(12-22-20) Mercer County Prosecutor Matthew Fox, Mercer County Sheriff Jeff Grey, and the victim in a 2013 sexual battery case have filed a motion to the Ohio Supreme Court asking the court to reconsider its recent decision to require the release of certain records to the father of Christopher Summers..
Summers, a Ft. Recovery school teacher, was convicted 7 years ago on sexual battery charges involving a former student. The motion asks the court to reconsider the potential harm this could cause to the victim in this case and to all other future victims in Ohio.
The filing expressed concern about a victim’s willingness to testify and…“turning the public records law into a potentially life-long sword to be used against them”
Respondents, Mercer County Prosecutor Matthew Fox and Mercer County Sheriff Jeff Grey, and Intervening Respondent, J.K., by and through respective counsel, respectfully move this Honorable Court, pursuant to Supreme Court Practice Rule 18.02,for reconsideration of the opinion dated December 10, 2020 that granted Relator’s writ of mandamus in part.
Respondents request this Court reconsider its opinion and adopt the dissenting opinion finding Relator Charles A. Summers is the designee of inmate Christopher Summers. First, a public agency, in responding to a public records request, has no ability to question the identity of the requester, except when the relationship between Relator and inmate is clear.The designee standard is a low bar, as this Court implicitly recognized in its previous holding in Barb II. A simple statement by the requester in that case that he sought to demonstrate that his incarcerated brother did not receive a fair trial was sufficient, in and of itself, to form the designee relationship. The majority’s decision in this case turns the designee analysis on its head.As recognized by the dissent, Respondents presented overwhelming evidence,in addition to the familial relationship of Relator and inmate,to demonstrate actual agency and designee status.The express, direct authority standard announced by the majority effectively eliminates designee status under R.C.§ 149.43(B)(8).
Second,the majority accepts as true the averments of Relator’s affidavit flatly claiming he is not his son’s designee without assessing the credibility of the Relator’s self-serving claims and with no recognition that Respondents had no ability to test the claim through cross examination or other methods. Third, the majority opinion conflates exemption and other procedural requirements regarding public record compliance found in R.C.§149.43(B)(8) with the defined exceptions to categories of public records found in R.C. § 149.43(A).In so doing, the majority finds the Respondents have not established Relator is the designee of the inmate by clear and convincing evidence, a burden of proof never previously pronounced.This conflation and newly articulated standard will force public agencies to choose between violating the civil rights of victims of crime and violating the public records law.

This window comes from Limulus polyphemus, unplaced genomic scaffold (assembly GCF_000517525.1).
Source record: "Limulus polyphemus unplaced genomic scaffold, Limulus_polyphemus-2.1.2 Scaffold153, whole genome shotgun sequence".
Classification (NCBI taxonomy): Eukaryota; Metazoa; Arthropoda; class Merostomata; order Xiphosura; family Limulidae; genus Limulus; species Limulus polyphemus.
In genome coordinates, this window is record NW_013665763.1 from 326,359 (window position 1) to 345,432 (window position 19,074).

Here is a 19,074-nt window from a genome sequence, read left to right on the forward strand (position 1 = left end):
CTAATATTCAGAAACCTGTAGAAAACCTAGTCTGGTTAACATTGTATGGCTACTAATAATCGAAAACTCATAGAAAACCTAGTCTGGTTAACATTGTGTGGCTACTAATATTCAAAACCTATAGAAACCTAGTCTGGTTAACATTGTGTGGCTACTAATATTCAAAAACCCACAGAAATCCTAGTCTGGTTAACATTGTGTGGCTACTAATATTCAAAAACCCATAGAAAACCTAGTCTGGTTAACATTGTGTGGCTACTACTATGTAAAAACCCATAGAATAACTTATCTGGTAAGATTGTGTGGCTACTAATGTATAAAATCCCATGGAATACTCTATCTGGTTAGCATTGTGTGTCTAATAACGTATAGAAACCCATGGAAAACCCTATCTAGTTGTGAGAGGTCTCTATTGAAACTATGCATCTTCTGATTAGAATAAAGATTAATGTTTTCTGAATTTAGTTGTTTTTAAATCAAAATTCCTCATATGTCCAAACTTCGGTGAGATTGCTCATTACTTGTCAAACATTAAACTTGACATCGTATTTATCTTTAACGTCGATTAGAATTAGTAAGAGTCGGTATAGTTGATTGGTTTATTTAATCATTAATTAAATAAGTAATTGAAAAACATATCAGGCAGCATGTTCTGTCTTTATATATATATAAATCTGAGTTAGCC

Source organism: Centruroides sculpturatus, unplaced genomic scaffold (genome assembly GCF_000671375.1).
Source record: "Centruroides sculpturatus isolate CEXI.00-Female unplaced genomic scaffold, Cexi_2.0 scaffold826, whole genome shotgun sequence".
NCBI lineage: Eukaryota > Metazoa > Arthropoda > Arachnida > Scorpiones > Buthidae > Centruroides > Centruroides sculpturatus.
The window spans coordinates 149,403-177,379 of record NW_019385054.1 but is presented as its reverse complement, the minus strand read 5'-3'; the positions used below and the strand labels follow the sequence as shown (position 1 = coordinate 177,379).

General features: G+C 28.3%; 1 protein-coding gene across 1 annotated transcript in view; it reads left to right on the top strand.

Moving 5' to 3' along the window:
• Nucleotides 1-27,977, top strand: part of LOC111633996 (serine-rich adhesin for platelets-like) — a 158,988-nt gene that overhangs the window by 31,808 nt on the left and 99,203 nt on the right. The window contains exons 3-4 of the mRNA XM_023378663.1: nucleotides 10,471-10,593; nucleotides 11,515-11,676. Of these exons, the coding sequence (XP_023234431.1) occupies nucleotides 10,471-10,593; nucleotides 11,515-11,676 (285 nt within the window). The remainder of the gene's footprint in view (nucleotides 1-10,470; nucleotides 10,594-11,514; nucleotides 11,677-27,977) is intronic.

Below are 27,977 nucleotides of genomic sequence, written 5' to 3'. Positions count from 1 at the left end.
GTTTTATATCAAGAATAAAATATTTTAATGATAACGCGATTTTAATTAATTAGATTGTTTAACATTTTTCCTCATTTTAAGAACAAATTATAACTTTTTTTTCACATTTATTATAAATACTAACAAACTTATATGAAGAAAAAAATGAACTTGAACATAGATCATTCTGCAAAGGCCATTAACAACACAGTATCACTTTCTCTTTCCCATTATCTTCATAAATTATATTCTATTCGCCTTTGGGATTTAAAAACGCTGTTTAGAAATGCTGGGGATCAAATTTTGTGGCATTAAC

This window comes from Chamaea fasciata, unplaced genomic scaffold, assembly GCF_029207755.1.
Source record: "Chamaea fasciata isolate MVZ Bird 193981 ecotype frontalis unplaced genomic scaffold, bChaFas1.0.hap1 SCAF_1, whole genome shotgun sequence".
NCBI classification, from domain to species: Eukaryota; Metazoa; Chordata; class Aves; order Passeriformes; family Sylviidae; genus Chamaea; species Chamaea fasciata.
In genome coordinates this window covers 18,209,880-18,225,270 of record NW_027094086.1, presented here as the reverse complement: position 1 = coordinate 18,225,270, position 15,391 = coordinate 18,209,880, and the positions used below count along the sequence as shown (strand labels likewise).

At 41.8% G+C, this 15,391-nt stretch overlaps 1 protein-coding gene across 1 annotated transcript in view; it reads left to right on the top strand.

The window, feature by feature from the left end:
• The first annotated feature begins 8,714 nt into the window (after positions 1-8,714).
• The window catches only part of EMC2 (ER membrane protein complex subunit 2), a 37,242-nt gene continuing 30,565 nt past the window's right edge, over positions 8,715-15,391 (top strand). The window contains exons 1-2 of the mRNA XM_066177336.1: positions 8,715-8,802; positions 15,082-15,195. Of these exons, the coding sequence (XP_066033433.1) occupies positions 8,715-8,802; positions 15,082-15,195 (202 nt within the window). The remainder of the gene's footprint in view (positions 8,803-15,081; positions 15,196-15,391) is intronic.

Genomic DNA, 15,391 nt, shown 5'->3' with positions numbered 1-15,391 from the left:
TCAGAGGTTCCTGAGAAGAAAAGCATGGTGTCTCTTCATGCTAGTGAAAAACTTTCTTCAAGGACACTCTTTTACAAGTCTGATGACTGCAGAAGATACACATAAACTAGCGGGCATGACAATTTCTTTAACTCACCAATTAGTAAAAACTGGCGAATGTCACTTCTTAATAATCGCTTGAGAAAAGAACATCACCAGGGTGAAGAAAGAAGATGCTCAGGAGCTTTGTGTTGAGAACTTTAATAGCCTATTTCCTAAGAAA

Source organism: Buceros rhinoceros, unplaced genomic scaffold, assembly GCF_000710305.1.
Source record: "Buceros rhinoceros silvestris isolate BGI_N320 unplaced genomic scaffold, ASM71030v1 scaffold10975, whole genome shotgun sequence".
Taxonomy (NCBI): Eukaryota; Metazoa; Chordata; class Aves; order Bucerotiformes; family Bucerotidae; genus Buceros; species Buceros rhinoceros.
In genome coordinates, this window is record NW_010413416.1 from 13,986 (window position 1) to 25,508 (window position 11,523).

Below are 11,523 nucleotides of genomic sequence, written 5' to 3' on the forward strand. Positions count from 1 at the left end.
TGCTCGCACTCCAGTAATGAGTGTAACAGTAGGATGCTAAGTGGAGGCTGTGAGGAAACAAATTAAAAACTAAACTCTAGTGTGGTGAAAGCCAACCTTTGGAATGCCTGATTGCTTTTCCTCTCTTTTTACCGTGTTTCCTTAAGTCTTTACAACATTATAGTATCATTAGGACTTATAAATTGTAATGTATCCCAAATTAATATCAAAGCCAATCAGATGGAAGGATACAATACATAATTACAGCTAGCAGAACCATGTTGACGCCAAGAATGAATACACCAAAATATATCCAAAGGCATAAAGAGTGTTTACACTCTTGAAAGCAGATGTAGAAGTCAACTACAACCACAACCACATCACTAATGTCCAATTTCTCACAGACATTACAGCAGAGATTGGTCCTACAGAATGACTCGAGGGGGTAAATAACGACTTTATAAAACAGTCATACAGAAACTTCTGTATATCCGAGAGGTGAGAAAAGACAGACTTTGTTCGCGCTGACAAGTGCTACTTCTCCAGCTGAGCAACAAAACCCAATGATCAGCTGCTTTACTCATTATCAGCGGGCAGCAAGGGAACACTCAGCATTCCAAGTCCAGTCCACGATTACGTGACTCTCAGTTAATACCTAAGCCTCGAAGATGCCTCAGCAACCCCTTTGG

Intervening Respondent, J.K.,also requests this Court reconsider its opinion. First, the majority erred when it refused to apply J.K.’s constitutional privacy rights simply because this is a public records matter.Second, the court erred when it ignored J.K.’s state and federal constitutional privacy rights that exist in addition to Marsy’s Law.Third, the court erred when it failed to apply a balancing test to weigh J.K.’s fundamental right to privacy with the State’s interest in complying with public records requests.As written, the opinion would not only harm J.K. and all other Ohio victims by failing to balance their state and federal constitutional privacy rights against the interest in release of records, but it would also subject Ohio public officials and public offices to civil liability.
The reasons for this Joint Motion are more fully set forth in the Memorandum in Support attached hereto and incorporated herein by reference.
Complete Document – Motion for reconsideration
Related story to this and several lawsuits being considered in related Mercer County cases – Supreme Court decision paves way for big change to Sovereign Immunity law
Recently the United States Supreme Court issued an important unanimous decision that could lay the groundwork for a significant change to sovereign immunity law in the United States. The case, captioned Tanzin v. Tanvir, held that monetary damages against government workers who violate constitutional rights are not only appropriate – but that “this exact remedy has coexisted with our constitutional system since the dawn of the Republic.”